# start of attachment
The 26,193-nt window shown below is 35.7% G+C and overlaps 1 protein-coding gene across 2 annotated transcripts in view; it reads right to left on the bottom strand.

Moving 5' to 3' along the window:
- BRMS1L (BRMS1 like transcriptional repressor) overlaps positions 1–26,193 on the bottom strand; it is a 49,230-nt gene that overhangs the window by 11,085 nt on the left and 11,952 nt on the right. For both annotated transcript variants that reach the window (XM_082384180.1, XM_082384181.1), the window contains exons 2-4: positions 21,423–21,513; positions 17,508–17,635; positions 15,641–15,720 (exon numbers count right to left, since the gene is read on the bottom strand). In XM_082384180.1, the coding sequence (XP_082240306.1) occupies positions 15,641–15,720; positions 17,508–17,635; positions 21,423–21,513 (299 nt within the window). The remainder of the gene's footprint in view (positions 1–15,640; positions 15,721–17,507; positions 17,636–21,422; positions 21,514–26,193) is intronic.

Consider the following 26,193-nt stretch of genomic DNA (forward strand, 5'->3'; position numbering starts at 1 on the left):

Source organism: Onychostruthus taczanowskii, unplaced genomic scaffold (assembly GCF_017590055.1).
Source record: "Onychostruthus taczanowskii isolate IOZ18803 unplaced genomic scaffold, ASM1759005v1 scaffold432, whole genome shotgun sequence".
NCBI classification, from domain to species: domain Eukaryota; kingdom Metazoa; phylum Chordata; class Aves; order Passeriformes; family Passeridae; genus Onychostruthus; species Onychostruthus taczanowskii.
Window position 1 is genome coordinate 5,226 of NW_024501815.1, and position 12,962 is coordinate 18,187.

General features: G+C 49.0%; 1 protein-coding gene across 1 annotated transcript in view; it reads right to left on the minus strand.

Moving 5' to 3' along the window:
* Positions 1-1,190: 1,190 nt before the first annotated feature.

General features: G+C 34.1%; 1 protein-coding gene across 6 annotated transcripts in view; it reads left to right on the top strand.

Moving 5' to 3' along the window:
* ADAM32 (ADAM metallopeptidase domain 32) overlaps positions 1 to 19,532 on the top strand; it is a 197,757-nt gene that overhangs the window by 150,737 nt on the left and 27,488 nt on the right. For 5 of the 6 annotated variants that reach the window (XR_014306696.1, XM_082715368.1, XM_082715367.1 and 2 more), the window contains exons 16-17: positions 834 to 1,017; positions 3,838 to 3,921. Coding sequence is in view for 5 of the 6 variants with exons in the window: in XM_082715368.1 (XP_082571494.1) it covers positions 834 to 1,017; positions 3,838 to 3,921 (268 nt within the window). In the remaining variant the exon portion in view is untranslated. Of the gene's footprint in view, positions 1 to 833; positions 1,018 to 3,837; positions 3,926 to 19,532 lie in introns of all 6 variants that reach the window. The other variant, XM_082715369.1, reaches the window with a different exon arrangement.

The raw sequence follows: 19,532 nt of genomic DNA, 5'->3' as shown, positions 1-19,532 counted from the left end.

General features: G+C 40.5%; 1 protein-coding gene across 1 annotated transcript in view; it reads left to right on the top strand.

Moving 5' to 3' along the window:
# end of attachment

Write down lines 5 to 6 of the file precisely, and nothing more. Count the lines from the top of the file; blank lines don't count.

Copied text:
Source organism: Onychostruthus taczanowskii, unplaced genomic scaffold (assembly GCF_017590055.1).
Source record: "Onychostruthus taczanowskii isolate IOZ18803 unplaced genomic scaffold, ASM1759005v1 scaffold432, whole genome shotgun sequence".